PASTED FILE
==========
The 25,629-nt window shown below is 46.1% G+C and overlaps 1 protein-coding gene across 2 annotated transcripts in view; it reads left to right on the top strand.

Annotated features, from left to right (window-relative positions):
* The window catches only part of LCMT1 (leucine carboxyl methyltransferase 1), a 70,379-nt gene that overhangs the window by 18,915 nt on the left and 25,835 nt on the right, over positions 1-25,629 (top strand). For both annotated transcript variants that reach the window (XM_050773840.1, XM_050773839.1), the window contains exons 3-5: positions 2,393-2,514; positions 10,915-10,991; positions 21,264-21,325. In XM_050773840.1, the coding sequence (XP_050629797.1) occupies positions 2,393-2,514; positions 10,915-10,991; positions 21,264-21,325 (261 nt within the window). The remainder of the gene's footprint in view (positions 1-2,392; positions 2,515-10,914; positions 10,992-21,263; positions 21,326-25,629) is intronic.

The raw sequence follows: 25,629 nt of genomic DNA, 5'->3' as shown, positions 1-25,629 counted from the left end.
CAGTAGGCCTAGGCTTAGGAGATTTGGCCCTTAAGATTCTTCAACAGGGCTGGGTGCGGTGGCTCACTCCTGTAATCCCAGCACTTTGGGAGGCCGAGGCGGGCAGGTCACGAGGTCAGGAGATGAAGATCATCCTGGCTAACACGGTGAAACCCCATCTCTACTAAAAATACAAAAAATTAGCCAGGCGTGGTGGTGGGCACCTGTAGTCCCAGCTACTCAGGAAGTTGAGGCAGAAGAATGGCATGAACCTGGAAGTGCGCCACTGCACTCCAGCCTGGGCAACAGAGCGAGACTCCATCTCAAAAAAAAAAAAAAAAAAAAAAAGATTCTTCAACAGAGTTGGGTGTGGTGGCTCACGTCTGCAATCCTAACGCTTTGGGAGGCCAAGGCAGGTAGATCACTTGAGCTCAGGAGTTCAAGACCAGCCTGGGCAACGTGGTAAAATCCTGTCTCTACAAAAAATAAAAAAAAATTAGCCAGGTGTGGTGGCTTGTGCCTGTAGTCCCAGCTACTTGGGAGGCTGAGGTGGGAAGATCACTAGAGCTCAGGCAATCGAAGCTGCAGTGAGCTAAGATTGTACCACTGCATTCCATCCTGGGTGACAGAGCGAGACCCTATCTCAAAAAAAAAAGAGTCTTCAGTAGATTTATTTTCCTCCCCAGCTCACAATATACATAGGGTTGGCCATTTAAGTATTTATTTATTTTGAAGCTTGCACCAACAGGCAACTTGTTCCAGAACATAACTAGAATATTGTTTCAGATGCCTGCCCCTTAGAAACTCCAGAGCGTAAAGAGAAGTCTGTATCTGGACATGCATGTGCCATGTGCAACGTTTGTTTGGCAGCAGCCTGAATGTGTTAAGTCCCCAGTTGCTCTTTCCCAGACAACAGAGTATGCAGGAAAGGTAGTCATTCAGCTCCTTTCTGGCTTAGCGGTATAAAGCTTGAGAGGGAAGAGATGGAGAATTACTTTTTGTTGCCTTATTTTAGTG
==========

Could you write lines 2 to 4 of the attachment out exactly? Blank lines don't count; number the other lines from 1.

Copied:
Annotated features, from left to right (window-relative positions):
* The window catches only part of LCMT1 (leucine carboxyl methyltransferase 1), a 70,379-nt gene that overhangs the window by 18,915 nt on the left and 25,835 nt on the right, over positions 1-25,629 (top strand). For both annotated transcript variants that reach the window (XM_050773840.1, XM_050773839.1), the window contains exons 3-5: positions 2,393-2,514; positions 10,915-10,991; positions 21,264-21,325. In XM_050773840.1, the coding sequence (XP_050629797.1) occupies positions 2,393-2,514; positions 10,915-10,991; positions 21,264-21,325 (261 nt within the window). The remainder of the gene's footprint in view (positions 1-2,392; positions 2,515-10,914; positions 10,992-21,263; positions 21,326-25,629) is intronic.

The raw sequence follows: 25,629 nt of genomic DNA, 5'->3' as shown, positions 1-25,629 counted from the left end.